Kingston Indigenous Solidarity Network fundraises with Two Row Wampum Flags
Throughout the summer, members of the Kingston Indigenous Solidarity Network will be selling Two-Row Wampum flags in and around Kingston to raise money for legal battles resulting from land defense and reclamation of stolen land at Tyendinaga Mohawk Territory.
The Two Row Wampum treaty, also known as Guswhenta or Kaswehnta, is an agreement made between representatives of the Five Nations of the Haudenoshaunee peoples and representatives of the Dutch government in 1613 in what is now upstate New York. The treaty is considered by the Haudenosaunee to be the basis of all of their subsequent treaties with European and North American governments.
Haudenosaunee tradition also records the specific meaning of the belt as follows, in the form of a Haudenosaunee reply to the initial Dutch treaty proposal:
You say that you are our Father and I am your son. We say, We will not be like Father and Son, but like Brothers. This wampum belt confirms our words. These two rows will symbolize two paths or two vessels, traveling down the same river together. One, a birch bark canoe, will be for the Indian People, their laws, their customs and their ways. The other, a ship, will be for the white people and their laws, their customs and their ways. We shall each travel the river together, side by side, but in our boat. Neither of us will make compulsory laws or interfere in the internal affairs of the other. Neither of us will try to steer the other’s vessel. The agreement has been kept by the Iroquois to this date.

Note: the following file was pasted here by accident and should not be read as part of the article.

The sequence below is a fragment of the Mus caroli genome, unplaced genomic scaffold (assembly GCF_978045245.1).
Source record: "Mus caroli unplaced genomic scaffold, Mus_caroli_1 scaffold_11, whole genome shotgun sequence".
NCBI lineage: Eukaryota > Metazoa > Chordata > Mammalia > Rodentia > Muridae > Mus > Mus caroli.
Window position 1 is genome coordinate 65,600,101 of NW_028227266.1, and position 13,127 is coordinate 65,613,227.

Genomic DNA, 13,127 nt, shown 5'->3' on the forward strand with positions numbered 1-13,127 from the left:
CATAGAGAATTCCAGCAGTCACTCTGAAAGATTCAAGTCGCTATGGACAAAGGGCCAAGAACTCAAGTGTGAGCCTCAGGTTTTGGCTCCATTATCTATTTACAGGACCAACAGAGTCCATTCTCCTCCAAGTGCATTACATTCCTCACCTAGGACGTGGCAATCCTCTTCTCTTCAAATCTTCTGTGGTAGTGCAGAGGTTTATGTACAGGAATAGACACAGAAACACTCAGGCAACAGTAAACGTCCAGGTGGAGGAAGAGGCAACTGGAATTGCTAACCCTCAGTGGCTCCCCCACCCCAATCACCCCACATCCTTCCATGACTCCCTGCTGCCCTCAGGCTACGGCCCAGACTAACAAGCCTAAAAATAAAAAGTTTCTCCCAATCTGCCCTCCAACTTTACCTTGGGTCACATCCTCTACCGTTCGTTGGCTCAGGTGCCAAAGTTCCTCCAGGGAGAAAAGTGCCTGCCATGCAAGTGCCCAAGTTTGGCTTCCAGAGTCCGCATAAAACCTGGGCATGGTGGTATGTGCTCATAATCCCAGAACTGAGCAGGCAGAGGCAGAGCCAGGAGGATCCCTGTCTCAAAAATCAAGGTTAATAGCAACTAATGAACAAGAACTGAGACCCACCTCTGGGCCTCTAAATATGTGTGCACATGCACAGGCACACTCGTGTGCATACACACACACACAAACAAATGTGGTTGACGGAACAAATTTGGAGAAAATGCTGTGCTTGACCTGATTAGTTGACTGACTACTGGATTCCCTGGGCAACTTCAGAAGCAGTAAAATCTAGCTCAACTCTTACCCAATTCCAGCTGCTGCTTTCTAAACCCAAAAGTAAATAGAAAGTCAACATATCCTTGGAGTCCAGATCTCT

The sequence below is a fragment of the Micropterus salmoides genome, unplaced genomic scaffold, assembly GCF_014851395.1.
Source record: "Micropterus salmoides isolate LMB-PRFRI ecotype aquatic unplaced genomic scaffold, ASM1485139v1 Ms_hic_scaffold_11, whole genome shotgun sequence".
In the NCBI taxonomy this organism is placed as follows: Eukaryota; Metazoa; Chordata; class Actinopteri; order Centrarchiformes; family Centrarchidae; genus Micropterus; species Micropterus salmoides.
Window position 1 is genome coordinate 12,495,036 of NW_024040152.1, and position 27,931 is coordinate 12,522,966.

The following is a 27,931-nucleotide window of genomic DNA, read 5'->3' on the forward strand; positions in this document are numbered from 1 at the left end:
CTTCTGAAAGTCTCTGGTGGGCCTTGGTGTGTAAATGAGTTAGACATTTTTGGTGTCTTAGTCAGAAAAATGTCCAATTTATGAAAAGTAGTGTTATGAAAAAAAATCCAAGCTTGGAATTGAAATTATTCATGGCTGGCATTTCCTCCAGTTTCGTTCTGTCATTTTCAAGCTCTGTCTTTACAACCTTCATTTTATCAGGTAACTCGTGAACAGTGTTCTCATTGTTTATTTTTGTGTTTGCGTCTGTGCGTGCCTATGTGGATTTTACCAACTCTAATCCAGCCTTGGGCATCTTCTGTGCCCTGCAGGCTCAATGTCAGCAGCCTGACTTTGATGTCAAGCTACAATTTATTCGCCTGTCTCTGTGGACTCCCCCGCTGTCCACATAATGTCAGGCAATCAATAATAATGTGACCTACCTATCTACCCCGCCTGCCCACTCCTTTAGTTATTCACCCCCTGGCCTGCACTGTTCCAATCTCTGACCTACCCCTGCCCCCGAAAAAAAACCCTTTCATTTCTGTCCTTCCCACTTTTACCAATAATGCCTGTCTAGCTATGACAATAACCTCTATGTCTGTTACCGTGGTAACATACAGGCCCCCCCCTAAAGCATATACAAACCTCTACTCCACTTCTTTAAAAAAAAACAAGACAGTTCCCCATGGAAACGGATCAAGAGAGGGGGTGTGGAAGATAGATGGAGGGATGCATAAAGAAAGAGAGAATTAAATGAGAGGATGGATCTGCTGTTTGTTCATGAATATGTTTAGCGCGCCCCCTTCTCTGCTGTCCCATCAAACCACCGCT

The treaty is considered by Haudenosaunee people to still be in effect. Further Haudenosaunee tradition states the duration of the Two Row Wampum agreement:
As long as the Sun shines upon this Earth, that is how long OUR Agreement will stand; Second, as long as the Water still flows; and Third, as long as the Grass Grows Green at a certain time of the year. Now we have Symbolized this Agreement and it shall be binding forever as long as Mother Earth is still in motion.
All proceeds from sales will be passed on to the Tyendinaga Support Committee in Toronto. For more information visit http://www.ocap.ca/supporttmt
We are selling the flags for $15-20 sliding scale. It is one simple way to
financially support anti-colonial struggle on Turtle Island. Learn about
the issues, take its meaning to heart, and fly it with pride. They will be
available at various events around town, at the AKA Autonomous Social
Centre, and can be arranged by emailing the Kingston Indigenous Solidarity
Network at firstname.lastname@example.org